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Polar Perspectives No. 14 | Sanctions, Shipping, and Sabotage: China and Russia Enter the 'Gray Zone' in the Baltic Sea

Cover Photo of Polar Perspectives 14
Cover Photo of Polar Perspectives 14

What occurred this fall in the Baltic Sea has not been deemed to be a military act or an act of terrorism against any single state. But it is certainly a willfully malevolent and unlawful deed, intended to harm vulnerable underwater infrastructure and to disrupt vital civilian and commercial operations. Such a “limited” attack is not likely to trigger NATO Treaty’s Article 5. Yet, especially if Beijing or Moscow were culpable of machinating the Sino-Russian business cluster or mandating the damage, NATO must offer a strong response to maintain credibility and deter future subversion.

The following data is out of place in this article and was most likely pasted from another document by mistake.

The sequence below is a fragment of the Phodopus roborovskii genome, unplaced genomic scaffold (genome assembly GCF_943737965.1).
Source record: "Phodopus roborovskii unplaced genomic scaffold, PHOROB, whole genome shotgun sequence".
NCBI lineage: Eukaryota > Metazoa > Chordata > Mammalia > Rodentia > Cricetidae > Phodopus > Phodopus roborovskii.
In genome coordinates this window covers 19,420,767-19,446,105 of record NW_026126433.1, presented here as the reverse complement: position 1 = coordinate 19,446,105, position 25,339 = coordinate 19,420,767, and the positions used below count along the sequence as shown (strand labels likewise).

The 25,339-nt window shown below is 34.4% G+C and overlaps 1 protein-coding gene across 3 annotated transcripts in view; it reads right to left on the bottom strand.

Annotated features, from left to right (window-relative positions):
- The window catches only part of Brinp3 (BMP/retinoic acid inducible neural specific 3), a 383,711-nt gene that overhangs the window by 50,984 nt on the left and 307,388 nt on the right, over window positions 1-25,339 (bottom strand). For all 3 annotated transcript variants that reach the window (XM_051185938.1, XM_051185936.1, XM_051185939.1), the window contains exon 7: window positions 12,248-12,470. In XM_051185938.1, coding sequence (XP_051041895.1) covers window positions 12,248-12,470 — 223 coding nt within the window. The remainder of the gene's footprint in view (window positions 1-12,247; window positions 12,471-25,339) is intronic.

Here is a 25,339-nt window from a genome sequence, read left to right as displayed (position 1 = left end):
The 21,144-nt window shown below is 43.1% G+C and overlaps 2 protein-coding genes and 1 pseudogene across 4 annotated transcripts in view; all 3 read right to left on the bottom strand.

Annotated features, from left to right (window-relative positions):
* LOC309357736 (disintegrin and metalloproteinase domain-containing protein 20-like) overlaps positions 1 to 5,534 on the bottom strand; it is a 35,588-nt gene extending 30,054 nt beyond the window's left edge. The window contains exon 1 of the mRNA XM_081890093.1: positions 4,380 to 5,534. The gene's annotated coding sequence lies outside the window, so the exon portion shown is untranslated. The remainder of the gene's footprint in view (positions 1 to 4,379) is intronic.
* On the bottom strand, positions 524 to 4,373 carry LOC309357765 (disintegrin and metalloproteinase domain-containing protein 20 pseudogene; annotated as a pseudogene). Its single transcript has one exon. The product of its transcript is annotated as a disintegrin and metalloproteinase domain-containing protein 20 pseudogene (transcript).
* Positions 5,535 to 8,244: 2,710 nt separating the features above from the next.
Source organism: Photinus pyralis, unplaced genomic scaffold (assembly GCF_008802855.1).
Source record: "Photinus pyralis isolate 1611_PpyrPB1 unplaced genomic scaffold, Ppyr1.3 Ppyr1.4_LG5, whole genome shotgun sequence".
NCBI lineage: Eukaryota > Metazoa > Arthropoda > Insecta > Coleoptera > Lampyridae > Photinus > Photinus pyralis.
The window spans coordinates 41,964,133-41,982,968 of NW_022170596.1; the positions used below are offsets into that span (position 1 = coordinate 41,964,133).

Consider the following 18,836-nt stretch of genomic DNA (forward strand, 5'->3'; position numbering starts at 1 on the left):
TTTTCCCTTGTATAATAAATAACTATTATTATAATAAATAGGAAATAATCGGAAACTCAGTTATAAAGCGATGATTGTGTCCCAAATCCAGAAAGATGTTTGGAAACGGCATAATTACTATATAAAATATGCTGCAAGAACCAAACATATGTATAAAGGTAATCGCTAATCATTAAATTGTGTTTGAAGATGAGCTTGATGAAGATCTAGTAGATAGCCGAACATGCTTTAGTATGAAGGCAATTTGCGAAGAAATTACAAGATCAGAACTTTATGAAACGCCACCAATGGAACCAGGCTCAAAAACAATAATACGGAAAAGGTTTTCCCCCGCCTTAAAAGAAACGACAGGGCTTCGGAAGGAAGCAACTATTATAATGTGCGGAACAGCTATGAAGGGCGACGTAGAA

In Polar Perspectives No. 14, Dr. Kristina Spohr analyzes the recent subsea pipe andcable ruptures in the Baltic Sea and their impact on geopolitics.

About the Author

Kristina Spohr

Kristina Spohr

Former Fellow;
Professor, London School of Economics and Political Sciences
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Polar Institute

Since its inception in 2017, the Polar Institute has become a premier forum for discussion and policy analysis of Arctic and Antarctic issues, and is known in Washington, DC and elsewhere as the Arctic Public Square. The Institute holistically studies the central policy issues facing these regions—with an emphasis on Arctic governance, climate change, economic development, scientific research, security, and Indigenous communities—and communicates trusted analysis to policymakers and other stakeholders.  Read more